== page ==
Just Give Me Some Time
March 30th, 2014
I was home for Christmas holiday. Most likely the last time I would have a considerable amount of time to enjoy over the month of December, as I would graduate in May, only five months away. Those five months felt simultaneously like both an eternity and a blink of an eye.
I was determined to enjoy these two weeks. I joined the hasty exodus off of my college campus and tried to forget all the late night studying of Weber’s social theory and of genotypes and phenotypes and other terrible academic things that I thought I’d never need to know again. And of course, I was wrong.
But Christmas breaks and spring breaks and summer breaks are rarely what we expect them to be. I was able to catch up with my old girlfriends and got to hear all about their latest boys, but none of us were who we used to be. I was able to eat at my old favorite places to eat, but none of the food tasted just as good as I remembered it. And I was able to shop at all of my old favorite stores, but none of that was the same, either.
My parent’s expectations were one of the only things that were more impactful than I remembered them to be. I felt the slow pressure of their love starting to weigh down on me, but it wasn’t until one early morning that I realized how much of it I carried.
I got up early that morning. Normally, a rare occurrence during a break from school, but this morning was different. I stepped out of my room and to the bathroom to brush my teeth, when I heard my parents in the kitchen, talking at the breakfast table before my dad went to work.
“Well, she’ll find the right person eventually, she just needs time.”
“We should just tell her that it’s already been pre-arranged for her.” My dad drawled out in his semi-joking tone of voice that he used when he was 36% joking and 64% serious. “Just tell her that we’ve already talked to the Lapointe’s and arranged the marriage, it’ll be a good thing for everyone involved, and she’ll realize it.”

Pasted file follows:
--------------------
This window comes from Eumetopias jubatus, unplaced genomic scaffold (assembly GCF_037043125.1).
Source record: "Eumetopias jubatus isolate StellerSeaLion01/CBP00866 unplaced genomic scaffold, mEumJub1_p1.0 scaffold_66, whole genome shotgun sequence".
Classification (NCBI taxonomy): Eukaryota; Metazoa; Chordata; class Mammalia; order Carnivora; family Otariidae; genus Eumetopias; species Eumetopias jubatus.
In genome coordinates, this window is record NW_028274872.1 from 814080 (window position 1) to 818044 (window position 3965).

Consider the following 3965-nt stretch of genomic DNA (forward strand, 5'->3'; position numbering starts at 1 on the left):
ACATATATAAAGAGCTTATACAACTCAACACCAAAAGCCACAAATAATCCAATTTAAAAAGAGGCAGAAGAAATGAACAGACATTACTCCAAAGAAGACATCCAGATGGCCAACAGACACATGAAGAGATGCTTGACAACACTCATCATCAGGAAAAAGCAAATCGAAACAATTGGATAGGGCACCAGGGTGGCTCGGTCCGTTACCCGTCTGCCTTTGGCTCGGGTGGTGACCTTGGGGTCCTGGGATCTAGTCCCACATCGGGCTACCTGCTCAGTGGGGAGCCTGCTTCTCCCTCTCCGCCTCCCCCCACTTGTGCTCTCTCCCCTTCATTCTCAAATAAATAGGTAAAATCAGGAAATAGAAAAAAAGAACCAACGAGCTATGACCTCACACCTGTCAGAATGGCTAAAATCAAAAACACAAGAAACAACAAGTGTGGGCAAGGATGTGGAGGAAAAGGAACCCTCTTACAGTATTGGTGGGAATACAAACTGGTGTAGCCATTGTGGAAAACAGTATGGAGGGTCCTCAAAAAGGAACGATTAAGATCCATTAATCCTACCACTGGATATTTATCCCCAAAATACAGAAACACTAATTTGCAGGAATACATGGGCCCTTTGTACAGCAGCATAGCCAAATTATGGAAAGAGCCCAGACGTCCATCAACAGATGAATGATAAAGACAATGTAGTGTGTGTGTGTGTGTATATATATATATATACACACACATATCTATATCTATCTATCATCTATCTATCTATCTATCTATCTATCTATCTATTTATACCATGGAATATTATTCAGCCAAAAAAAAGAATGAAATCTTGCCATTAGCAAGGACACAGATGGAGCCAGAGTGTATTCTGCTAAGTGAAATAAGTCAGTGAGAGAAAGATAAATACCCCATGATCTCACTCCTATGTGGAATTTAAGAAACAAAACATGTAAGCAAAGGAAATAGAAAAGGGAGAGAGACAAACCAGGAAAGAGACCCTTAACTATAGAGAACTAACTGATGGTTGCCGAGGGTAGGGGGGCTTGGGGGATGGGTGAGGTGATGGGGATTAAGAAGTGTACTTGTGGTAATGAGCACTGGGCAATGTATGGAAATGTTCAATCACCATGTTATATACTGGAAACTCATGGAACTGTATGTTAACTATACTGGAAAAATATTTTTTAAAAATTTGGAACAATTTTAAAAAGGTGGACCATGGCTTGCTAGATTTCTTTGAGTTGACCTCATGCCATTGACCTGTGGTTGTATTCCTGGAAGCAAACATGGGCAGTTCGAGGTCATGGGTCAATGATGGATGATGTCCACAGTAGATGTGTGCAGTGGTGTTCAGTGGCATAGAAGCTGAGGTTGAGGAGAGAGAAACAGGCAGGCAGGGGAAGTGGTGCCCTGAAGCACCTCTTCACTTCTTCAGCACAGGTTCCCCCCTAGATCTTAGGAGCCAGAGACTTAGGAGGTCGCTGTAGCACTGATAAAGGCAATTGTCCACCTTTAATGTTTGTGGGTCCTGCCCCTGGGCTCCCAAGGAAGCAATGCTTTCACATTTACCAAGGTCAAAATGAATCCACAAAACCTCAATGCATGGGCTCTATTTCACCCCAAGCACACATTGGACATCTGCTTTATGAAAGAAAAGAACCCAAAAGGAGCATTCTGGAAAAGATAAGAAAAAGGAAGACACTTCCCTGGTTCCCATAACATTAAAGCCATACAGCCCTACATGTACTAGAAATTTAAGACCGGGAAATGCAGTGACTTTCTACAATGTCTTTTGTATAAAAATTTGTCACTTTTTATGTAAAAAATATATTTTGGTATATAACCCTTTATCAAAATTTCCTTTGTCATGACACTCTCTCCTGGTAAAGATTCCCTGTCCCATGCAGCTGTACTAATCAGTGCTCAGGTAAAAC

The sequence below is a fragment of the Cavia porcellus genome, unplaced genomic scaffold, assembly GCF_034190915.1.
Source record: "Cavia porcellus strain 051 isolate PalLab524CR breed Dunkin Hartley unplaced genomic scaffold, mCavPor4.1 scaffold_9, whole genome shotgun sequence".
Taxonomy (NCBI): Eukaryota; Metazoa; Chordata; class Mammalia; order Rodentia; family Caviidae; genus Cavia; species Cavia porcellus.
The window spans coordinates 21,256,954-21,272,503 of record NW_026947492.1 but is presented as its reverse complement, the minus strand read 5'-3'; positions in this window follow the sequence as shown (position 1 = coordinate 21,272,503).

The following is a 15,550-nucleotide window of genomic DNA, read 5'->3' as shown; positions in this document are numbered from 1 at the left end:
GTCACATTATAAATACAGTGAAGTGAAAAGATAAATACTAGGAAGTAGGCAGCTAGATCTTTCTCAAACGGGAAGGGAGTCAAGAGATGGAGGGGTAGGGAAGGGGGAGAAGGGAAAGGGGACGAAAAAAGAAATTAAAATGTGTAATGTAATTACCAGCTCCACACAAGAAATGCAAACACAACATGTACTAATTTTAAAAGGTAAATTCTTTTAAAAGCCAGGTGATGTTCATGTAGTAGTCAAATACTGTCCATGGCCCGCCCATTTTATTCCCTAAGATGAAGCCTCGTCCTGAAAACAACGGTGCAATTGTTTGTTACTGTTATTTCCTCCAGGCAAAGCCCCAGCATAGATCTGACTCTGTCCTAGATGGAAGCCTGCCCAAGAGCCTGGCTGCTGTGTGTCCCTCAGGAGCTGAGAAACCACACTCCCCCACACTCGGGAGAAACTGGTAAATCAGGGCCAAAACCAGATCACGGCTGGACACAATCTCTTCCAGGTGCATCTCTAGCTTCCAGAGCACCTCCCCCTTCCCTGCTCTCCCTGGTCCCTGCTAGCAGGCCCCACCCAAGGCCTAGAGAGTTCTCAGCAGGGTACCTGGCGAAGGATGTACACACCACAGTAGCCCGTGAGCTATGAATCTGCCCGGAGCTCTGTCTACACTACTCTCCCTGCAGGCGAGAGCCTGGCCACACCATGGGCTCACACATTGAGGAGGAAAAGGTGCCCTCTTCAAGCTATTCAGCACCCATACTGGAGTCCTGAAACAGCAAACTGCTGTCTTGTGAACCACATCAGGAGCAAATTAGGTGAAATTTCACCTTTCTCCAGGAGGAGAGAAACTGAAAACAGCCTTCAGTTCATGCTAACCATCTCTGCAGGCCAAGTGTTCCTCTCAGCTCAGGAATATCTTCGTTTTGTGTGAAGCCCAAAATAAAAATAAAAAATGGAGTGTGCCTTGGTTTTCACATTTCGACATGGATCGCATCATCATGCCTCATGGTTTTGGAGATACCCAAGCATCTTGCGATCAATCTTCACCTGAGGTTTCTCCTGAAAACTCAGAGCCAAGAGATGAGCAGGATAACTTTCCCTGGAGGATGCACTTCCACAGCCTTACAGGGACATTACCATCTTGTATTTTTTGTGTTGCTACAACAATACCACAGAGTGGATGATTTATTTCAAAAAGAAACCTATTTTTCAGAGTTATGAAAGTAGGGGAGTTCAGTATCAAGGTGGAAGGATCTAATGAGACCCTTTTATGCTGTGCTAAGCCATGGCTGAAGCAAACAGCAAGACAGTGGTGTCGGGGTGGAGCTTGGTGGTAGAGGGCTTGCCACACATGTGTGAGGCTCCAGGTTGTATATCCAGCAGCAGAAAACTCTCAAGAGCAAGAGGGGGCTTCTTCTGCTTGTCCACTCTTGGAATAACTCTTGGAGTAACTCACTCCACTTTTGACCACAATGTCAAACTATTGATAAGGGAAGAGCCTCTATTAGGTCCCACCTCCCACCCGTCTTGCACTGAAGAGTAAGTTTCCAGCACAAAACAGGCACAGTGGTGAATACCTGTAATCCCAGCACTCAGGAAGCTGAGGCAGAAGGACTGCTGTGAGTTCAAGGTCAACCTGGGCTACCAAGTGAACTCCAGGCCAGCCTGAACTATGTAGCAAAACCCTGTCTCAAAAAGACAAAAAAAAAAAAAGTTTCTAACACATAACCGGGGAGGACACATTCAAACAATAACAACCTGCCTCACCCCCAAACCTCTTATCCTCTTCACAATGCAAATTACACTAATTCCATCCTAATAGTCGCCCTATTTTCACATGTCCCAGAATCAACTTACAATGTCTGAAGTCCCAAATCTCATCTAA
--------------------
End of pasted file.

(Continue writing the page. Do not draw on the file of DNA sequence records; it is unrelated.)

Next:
“Well,” My mom said, in her nurturing voice, “I’m sure she just needs some time.”
“I don’t understand it, though. He’s crazy about her, why doesn’t she just say yes?”
I don’t know how often you get to hear your own parents discuss who they think you should marry, but this was one too many. I hastily crept to the bathroom to brush my teeth and wash their words from my mind.
I knew exactly who they were talking about. He’d had a crush on me a dozen times in the last six years, and I’d had the same for him, but for some reason, they never coincided. I’d changed a lot, but I’m not sure that he had, and maybe that was why he still was crazy about me. He was great, though: He was kind, handsome, funny, and smart, he had biceps and a smooth voice. Any girl would be lucky to be with him. Any girl would be crazy to turn him down. I never denied being crazy, it was a title I fully accepted as an excuse to turn down boys that every other girl dreamed of.
I brushed my teeth, showered, shaved, and dressed. I got downstairs right as my parents were finishing breakfast.
I looked at them. They looked back at me.
I grabbed a box of Life cereal and poured a large bowl with milk.
“Just give me some time,” I said, “just give me some time.”
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